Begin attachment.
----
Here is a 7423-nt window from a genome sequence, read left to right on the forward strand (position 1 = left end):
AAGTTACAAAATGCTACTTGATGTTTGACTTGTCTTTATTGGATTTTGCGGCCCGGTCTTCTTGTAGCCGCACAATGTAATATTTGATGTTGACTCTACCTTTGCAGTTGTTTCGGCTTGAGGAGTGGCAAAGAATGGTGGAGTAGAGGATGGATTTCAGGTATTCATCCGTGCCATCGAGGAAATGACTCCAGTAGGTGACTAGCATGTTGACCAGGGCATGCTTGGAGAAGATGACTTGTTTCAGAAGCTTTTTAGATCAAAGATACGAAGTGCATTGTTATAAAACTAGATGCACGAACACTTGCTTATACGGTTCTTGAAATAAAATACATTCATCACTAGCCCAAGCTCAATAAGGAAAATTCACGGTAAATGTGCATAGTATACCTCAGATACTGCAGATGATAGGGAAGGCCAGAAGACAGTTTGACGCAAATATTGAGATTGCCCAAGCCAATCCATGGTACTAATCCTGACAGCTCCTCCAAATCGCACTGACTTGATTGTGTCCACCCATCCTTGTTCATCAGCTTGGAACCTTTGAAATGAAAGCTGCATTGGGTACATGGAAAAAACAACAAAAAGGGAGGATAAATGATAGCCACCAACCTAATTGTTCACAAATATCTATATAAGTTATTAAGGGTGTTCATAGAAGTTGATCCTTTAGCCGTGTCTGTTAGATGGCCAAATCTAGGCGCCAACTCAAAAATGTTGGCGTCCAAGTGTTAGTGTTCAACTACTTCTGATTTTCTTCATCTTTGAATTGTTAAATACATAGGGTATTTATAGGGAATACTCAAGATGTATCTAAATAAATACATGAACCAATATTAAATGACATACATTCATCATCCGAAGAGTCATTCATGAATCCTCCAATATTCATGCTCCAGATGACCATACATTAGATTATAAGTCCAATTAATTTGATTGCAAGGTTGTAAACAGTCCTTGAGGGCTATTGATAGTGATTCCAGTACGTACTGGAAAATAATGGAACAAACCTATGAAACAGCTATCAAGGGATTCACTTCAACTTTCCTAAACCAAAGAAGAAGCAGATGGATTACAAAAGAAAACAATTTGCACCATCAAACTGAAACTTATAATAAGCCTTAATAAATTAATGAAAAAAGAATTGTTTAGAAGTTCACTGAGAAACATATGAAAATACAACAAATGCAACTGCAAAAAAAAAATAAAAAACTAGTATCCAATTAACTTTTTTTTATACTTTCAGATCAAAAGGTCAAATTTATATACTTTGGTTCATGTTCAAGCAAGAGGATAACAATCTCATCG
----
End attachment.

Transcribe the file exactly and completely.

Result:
Here is a 7423-nt window from a genome sequence, read left to right on the forward strand (position 1 = left end):
AAGTTACAAAATGCTACTTGATGTTTGACTTGTCTTTATTGGATTTTGCGGCCCGGTCTTCTTGTAGCCGCACAATGTAATATTTGATGTTGACTCTACCTTTGCAGTTGTTTCGGCTTGAGGAGTGGCAAAGAATGGTGGAGTAGAGGATGGATTTCAGGTATTCATCCGTGCCATCGAGGAAATGACTCCAGTAGGTGACTAGCATGTTGACCAGGGCATGCTTGGAGAAGATGACTTGTTTCAGAAGCTTTTTAGATCAAAGATACGAAGTGCATTGTTATAAAACTAGATGCACGAACACTTGCTTATACGGTTCTTGAAATAAAATACATTCATCACTAGCCCAAGCTCAATAAGGAAAATTCACGGTAAATGTGCATAGTATACCTCAGATACTGCAGATGATAGGGAAGGCCAGAAGACAGTTTGACGCAAATATTGAGATTGCCCAAGCCAATCCATGGTACTAATCCTGACAGCTCCTCCAAATCGCACTGACTTGATTGTGTCCACCCATCCTTGTTCATCAGCTTGGAACCTTTGAAATGAAAGCTGCATTGGGTACATGGAAAAAACAACAAAAAGGGAGGATAAATGATAGCCACCAACCTAATTGTTCACAAATATCTATATAAGTTATTAAGGGTGTTCATAGAAGTTGATCCTTTAGCCGTGTCTGTTAGATGGCCAAATCTAGGCGCCAACTCAAAAATGTTGGCGTCCAAGTGTTAGTGTTCAACTACTTCTGATTTTCTTCATCTTTGAATTGTTAAATACATAGGGTATTTATAGGGAATACTCAAGATGTATCTAAATAAATACATGAACCAATATTAAATGACATACATTCATCATCCGAAGAGTCATTCATGAATCCTCCAATATTCATGCTCCAGATGACCATACATTAGATTATAAGTCCAATTAATTTGATTGCAAGGTTGTAAACAGTCCTTGAGGGCTATTGATAGTGATTCCAGTACGTACTGGAAAATAATGGAACAAACCTATGAAACAGCTATCAAGGGATTCACTTCAACTTTCCTAAACCAAAGAAGAAGCAGATGGATTACAAAAGAAAACAATTTGCACCATCAAACTGAAACTTATAATAAGCCTTAATAAATTAATGAAAAAAGAATTGTTTAGAAGTTCACTGAGAAACATATGAAAATACAACAAATGCAACTGCAAAAAAAAAATAAAAAACTAGTATCCAATTAACTTTTTTTTATACTTTCAGATCAAAAGGTCAAATTTATATACTTTGGTTCATGTTCAAGCAAGAGGATAACAATCTCATCG